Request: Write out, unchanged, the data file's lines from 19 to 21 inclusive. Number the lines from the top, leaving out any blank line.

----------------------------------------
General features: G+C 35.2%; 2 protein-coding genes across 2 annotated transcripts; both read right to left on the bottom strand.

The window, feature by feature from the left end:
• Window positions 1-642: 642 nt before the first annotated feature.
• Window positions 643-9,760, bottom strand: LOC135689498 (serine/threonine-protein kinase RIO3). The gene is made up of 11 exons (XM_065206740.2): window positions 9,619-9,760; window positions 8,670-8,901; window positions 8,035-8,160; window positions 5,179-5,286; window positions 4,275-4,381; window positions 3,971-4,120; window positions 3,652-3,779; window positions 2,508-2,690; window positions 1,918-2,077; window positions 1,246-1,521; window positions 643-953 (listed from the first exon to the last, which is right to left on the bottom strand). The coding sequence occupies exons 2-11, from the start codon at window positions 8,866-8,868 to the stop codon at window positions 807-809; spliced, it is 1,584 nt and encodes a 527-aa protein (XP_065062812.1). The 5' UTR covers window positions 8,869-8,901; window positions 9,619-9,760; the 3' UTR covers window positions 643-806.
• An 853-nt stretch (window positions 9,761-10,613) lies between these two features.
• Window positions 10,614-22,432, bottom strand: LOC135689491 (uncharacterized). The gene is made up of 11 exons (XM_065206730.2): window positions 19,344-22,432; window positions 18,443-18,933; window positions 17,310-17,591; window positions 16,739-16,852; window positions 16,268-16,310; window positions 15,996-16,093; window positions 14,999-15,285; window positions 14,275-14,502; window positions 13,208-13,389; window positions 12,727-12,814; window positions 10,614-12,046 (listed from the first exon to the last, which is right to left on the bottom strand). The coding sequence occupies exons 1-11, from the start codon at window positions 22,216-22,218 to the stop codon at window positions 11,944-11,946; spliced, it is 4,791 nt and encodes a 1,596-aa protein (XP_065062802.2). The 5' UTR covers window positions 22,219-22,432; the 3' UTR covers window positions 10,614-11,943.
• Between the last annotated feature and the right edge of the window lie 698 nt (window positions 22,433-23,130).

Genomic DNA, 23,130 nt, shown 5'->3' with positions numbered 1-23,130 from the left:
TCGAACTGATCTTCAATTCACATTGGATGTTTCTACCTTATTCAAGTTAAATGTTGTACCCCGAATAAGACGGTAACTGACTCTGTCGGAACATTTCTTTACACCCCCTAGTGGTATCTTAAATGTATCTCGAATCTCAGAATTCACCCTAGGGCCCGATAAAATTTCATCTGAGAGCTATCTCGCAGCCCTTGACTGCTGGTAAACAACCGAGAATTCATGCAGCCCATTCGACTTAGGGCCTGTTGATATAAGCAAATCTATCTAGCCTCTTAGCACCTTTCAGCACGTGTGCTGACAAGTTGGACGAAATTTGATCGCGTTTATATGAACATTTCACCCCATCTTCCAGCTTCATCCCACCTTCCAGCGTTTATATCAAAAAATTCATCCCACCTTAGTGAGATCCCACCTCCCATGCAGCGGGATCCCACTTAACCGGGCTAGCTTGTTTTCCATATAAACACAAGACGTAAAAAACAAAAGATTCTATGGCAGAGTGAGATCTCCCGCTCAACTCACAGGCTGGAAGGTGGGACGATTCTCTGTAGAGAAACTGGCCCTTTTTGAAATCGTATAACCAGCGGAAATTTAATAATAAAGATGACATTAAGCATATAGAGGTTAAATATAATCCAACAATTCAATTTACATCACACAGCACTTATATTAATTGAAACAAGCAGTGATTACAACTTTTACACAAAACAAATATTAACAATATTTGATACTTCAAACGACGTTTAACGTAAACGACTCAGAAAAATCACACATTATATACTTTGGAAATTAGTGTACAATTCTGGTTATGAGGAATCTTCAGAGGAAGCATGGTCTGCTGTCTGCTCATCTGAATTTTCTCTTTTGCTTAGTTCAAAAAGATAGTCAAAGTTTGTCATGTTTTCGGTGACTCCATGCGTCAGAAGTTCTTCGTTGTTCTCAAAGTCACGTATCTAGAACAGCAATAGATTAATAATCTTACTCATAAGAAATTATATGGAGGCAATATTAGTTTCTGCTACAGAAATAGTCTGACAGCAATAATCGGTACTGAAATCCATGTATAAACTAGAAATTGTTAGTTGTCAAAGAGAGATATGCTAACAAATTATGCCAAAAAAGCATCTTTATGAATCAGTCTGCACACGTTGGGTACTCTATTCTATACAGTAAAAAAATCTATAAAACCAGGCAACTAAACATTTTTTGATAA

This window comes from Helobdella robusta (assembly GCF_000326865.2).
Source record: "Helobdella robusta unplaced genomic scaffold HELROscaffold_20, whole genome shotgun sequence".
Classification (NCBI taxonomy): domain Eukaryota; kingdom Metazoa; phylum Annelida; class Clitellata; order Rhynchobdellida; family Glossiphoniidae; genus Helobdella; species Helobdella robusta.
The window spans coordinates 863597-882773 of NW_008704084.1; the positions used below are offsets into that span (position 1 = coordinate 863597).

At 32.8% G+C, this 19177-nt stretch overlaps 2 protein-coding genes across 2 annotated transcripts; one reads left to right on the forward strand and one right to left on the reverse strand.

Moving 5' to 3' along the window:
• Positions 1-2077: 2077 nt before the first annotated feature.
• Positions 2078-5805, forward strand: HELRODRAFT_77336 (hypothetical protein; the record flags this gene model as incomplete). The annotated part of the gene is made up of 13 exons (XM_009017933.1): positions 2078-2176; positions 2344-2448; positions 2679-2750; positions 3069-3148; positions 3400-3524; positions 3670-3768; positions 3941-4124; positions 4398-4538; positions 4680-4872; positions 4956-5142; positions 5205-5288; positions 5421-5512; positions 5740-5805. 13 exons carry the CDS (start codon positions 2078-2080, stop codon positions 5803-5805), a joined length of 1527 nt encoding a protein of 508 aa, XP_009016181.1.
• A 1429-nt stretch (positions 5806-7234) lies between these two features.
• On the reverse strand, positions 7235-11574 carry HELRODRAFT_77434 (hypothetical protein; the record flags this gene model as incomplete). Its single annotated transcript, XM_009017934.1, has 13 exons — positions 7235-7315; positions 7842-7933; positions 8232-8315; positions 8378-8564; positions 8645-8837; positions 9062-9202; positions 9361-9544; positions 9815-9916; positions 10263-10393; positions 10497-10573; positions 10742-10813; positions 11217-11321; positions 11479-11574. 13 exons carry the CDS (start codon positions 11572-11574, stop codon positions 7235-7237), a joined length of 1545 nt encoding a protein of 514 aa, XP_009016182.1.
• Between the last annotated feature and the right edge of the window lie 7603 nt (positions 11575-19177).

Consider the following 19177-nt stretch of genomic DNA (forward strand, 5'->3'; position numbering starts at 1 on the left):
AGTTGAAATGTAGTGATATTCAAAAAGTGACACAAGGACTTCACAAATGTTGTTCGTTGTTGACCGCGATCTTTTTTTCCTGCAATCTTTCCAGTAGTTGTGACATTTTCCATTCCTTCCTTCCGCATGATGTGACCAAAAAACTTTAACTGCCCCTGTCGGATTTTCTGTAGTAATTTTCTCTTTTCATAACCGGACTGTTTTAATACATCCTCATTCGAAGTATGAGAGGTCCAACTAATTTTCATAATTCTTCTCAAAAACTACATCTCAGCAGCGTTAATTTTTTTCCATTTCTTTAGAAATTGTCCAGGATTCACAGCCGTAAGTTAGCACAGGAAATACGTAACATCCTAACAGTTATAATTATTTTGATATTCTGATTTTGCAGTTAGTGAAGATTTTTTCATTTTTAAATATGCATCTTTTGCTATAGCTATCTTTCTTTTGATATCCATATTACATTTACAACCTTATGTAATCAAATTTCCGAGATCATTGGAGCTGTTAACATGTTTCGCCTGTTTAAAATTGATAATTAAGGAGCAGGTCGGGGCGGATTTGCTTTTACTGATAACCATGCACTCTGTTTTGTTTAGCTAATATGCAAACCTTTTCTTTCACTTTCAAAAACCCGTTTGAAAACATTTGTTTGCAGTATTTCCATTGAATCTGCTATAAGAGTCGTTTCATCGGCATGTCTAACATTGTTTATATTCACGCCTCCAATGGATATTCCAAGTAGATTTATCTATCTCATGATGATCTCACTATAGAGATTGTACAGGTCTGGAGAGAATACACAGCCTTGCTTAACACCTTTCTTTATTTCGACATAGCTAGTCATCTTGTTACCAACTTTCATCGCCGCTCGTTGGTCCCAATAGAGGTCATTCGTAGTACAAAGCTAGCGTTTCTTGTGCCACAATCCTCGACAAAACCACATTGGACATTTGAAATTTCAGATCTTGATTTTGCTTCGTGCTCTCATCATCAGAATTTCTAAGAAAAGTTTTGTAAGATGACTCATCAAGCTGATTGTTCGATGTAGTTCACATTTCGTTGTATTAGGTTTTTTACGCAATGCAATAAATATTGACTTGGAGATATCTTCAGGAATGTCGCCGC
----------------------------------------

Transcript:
• On the reverse strand, positions 7235-11574 carry HELRODRAFT_77434 (hypothetical protein; the record flags this gene model as incomplete). Its single annotated transcript, XM_009017934.1, has 13 exons — positions 7235-7315; positions 7842-7933; positions 8232-8315; positions 8378-8564; positions 8645-8837; positions 9062-9202; positions 9361-9544; positions 9815-9916; positions 10263-10393; positions 10497-10573; positions 10742-10813; positions 11217-11321; positions 11479-11574. 13 exons carry the CDS (start codon positions 11572-11574, stop codon positions 7235-7237), a joined length of 1545 nt encoding a protein of 514 aa, XP_009016182.1.
• Between the last annotated feature and the right edge of the window lie 7603 nt (positions 11575-19177).

Consider the following 19177-nt stretch of genomic DNA (forward strand, 5'->3'; position numbering starts at 1 on the left):